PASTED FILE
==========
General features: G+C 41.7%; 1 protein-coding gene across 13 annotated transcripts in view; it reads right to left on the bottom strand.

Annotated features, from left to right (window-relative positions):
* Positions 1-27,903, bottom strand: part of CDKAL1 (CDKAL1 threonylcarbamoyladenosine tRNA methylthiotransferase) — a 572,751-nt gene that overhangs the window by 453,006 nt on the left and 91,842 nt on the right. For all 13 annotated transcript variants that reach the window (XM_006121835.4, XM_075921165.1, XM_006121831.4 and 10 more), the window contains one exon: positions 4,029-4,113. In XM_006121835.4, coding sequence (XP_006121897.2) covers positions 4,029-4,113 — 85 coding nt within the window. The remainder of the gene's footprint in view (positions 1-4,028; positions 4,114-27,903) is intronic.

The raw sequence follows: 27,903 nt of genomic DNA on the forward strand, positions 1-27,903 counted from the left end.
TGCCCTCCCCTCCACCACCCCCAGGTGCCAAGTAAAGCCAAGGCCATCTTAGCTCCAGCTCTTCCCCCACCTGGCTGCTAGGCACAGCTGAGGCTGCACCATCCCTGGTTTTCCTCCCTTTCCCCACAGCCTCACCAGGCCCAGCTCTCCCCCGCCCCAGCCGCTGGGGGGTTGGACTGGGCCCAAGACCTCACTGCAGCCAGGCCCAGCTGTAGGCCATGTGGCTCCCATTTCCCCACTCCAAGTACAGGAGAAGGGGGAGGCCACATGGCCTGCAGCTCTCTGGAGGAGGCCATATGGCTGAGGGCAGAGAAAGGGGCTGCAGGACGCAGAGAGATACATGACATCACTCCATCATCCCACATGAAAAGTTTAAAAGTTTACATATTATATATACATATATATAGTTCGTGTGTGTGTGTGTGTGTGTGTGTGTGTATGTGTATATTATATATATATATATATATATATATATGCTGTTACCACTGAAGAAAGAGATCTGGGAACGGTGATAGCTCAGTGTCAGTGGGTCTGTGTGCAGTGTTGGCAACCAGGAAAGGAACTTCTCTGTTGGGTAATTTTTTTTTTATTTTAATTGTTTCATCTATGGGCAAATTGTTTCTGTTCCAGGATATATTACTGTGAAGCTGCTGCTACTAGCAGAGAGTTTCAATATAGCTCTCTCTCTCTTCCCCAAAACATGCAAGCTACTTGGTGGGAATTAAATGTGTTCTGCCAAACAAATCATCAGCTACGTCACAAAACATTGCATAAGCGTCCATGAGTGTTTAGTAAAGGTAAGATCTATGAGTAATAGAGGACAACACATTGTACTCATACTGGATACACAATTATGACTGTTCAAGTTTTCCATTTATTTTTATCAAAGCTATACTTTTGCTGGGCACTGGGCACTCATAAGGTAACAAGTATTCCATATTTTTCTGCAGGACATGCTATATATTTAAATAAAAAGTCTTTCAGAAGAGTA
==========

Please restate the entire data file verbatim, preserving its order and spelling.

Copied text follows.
General features: G+C 41.7%; 1 protein-coding gene across 13 annotated transcripts in view; it reads right to left on the bottom strand.

Annotated features, from left to right (window-relative positions):
* Positions 1-27,903, bottom strand: part of CDKAL1 (CDKAL1 threonylcarbamoyladenosine tRNA methylthiotransferase) — a 572,751-nt gene that overhangs the window by 453,006 nt on the left and 91,842 nt on the right. For all 13 annotated transcript variants that reach the window (XM_006121835.4, XM_075921165.1, XM_006121831.4 and 10 more), the window contains one exon: positions 4,029-4,113. In XM_006121835.4, coding sequence (XP_006121897.2) covers positions 4,029-4,113 — 85 coding nt within the window. The remainder of the gene's footprint in view (positions 1-4,028; positions 4,114-27,903) is intronic.

The raw sequence follows: 27,903 nt of genomic DNA on the forward strand, positions 1-27,903 counted from the left end.
TGCCCTCCCCTCCACCACCCCCAGGTGCCAAGTAAAGCCAAGGCCATCTTAGCTCCAGCTCTTCCCCCACCTGGCTGCTAGGCACAGCTGAGGCTGCACCATCCCTGGTTTTCCTCCCTTTCCCCACAGCCTCACCAGGCCCAGCTCTCCCCCGCCCCAGCCGCTGGGGGGTTGGACTGGGCCCAAGACCTCACTGCAGCCAGGCCCAGCTGTAGGCCATGTGGCTCCCATTTCCCCACTCCAAGTACAGGAGAAGGGGGAGGCCACATGGCCTGCAGCTCTCTGGAGGAGGCCATATGGCTGAGGGCAGAGAAAGGGGCTGCAGGACGCAGAGAGATACATGACATCACTCCATCATCCCACATGAAAAGTTTAAAAGTTTACATATTATATATACATATATATAGTTCGTGTGTGTGTGTGTGTGTGTGTGTGTGTATGTGTATATTATATATATATATATATATATATATATGCTGTTACCACTGAAGAAAGAGATCTGGGAACGGTGATAGCTCAGTGTCAGTGGGTCTGTGTGCAGTGTTGGCAACCAGGAAAGGAACTTCTCTGTTGGGTAATTTTTTTTTTATTTTAATTGTTTCATCTATGGGCAAATTGTTTCTGTTCCAGGATATATTACTGTGAAGCTGCTGCTACTAGCAGAGAGTTTCAATATAGCTCTCTCTCTCTTCCCCAAAACATGCAAGCTACTTGGTGGGAATTAAATGTGTTCTGCCAAACAAATCATCAGCTACGTCACAAAACATTGCATAAGCGTCCATGAGTGTTTAGTAAAGGTAAGATCTATGAGTAATAGAGGACAACACATTGTACTCATACTGGATACACAATTATGACTGTTCAAGTTTTCCATTTATTTTTATCAAAGCTATACTTTTGCTGGGCACTGGGCACTCATAAGGTAACAAGTATTCCATATTTTTCTGCAGGACATGCTATATATTTAAATAAAAAGTCTTTCAGAAGAGTA